The official start of the migration begins in early-to-mid February when millions of wintering Monarchs (some born as far away as Canada) leave the oyamel fir forests in Mexico and begin the Northern phase of the migration. These wintering butterflies are also called “Super-Monarchs”  because they’re slightly larger on average, and live up to 6-months versus 2 months for Monarchs born between February and September. 

Once they awaken and take flight in February, the Monarch Butterflies begin mating and laying eggs. It’s then up to the next 3-4 generations to complete the Northern phase of the migration which extends all the way to Eastern Canada. The cycle from egg to butterfly takes about a month (half the time spent as a caterpillar, and half in a chrysalis transforming into a butterfly). That means that no one butterfly completes the entire migration, which is unusual for migrating animals. 

From mid-September on, all new Monarch Butterflies are born as Super-Monarchs, ready to begin the arduous 2,500-3,000 mile Fall migration from North America to Mexico, stopping along the way only to eat and sleep. They do not mate until after they spend a month or two in the pine forests gathered in large clusters, described on the U.N.’s World Heritage Site:

“Up to a billion monarch butterflies return annually, from breeding areas as far away as Canada, to land in close-packed clusters within 14 overwintering colonies in the oyamel fir forests of central Mexico. The millions of monarch butterflies that return to the property every year bend tree branches by their weight, fill the sky when they take flight, and make a sound like light rain with the beating of their wings”.

  By late September the 4th or 5th generation released at the farm contains young “Super-Monarchs” intent on heading South all the way back to Mexico—that is, if they’re born East of the Rockies. Monarchs born West of the Rockies head South to a wintering spot in Southern California. No one really knows why the butterflies do this, or how the Eastern Monarchs manage to navigate to a small forest nearly 3,000 miles away without using a GPS. Nor do we know why Monarch Butterflies, which are native to both North and South American continents, and were introduced to the East Coast of Australia in the mid-1800’s, are much closer genetically than other insects and animals found in all three continents. These are just a few of the unsolved mysteries that can only be solved if the Monarch Butterfly is protected and studied, especially as their numbers have decreased dramatically in the last few decades.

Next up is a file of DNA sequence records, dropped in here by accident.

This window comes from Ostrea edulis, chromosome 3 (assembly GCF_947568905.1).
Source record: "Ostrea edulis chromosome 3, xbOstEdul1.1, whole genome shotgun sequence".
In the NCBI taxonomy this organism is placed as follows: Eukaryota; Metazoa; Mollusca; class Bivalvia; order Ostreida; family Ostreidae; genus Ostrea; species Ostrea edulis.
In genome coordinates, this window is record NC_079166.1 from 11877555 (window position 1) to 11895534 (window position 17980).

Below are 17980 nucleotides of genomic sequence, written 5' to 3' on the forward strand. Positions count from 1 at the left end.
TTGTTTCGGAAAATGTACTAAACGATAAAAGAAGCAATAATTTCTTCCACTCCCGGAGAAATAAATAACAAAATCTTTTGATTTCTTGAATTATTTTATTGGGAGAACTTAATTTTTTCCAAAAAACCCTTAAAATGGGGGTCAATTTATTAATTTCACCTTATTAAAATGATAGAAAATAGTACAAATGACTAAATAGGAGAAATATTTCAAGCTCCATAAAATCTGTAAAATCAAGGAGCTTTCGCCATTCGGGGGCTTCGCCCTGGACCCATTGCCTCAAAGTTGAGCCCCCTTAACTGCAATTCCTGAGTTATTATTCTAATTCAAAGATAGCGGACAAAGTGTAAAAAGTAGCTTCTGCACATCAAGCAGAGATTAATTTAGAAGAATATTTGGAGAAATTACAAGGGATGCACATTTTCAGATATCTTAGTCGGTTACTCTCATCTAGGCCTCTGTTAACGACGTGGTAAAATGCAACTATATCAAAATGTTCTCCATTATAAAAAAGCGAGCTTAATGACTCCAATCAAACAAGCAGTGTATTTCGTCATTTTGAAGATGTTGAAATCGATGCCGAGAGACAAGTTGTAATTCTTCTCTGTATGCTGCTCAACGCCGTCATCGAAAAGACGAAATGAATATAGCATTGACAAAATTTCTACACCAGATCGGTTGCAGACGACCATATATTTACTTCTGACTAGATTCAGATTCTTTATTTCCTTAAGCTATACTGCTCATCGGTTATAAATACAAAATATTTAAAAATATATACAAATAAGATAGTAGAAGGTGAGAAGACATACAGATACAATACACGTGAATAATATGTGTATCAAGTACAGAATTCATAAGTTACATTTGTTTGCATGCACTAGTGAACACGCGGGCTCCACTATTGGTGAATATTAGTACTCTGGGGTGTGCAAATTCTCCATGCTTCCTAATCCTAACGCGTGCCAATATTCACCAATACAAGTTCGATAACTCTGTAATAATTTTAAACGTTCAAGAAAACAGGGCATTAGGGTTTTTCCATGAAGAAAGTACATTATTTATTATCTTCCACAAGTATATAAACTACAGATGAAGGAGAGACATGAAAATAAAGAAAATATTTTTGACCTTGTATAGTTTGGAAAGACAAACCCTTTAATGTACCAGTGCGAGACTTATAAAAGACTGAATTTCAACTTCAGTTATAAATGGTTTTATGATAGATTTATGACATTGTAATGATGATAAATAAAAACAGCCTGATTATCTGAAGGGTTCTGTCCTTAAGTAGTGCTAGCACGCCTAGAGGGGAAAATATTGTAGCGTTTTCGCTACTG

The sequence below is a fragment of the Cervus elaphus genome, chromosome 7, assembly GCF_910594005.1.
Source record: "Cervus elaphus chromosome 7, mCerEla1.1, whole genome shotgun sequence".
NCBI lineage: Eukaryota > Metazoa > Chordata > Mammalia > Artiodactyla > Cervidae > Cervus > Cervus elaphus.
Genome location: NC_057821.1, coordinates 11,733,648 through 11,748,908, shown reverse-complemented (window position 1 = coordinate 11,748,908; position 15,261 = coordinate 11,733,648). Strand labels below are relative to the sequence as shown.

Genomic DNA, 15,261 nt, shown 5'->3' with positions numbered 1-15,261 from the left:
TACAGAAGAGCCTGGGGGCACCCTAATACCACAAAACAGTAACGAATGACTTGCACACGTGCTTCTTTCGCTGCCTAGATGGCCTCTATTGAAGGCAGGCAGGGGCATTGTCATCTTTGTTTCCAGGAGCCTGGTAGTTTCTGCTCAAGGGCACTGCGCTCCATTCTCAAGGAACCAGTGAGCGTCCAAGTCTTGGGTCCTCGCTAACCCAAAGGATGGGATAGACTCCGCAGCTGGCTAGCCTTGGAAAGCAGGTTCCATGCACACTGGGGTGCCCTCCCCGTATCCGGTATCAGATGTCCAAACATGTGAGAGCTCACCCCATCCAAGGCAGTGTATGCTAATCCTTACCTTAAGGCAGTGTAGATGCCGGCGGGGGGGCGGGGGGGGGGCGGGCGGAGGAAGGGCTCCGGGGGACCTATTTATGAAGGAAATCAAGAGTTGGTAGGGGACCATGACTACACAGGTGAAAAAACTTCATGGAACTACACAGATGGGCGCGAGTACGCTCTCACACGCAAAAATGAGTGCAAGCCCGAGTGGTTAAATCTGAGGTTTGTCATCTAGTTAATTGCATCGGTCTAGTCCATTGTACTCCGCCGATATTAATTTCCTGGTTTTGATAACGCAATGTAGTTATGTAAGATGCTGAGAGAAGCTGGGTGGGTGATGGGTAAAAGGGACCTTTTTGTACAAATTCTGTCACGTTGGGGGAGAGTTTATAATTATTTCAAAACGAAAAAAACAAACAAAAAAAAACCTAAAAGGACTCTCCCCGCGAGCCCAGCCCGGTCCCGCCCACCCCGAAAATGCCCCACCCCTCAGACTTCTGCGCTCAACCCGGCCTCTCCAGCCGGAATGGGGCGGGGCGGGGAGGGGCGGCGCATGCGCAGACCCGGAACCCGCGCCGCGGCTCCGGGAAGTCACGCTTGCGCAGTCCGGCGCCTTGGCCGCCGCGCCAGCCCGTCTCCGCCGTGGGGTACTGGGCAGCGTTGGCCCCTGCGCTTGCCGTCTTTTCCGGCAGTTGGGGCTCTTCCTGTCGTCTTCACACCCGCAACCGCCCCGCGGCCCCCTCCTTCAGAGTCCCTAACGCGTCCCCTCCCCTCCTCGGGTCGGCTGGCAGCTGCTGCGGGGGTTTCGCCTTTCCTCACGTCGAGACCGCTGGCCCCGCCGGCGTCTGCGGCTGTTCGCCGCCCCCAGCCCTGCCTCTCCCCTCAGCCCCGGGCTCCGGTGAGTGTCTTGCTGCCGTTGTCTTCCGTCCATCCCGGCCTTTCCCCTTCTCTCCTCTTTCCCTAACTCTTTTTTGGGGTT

My favorite reason to protect them? They’re beautiful photo and video subjects, and their transformation from a “lowly caterpillar” to a majestic flying butterfly that can navigate cross-continents serves as an inspiration for all who study them. If the experiment at Fishkill Farms continues on track, we predict there will be plenty more of them flying around the farm this year laying eggs on our milkweed and eating their fill in our flower gardens—now located closer to the farm store and cider bar. So bring your binoculars, cameras, and yes, your cell phones—there’s nothing like the challenge of taking a selfie with a butterfly in it!

Michael J. McNamara is a life-long resident of the Hudson Valley and a widely-published photojournalist and videographer. A selection of his nature and commercial portfolios can be viewed at and on YouTube at McNamaraReportTV. You can also follow him on Instagram at McNamara_79, and on TikTok at MonarchWhisperer.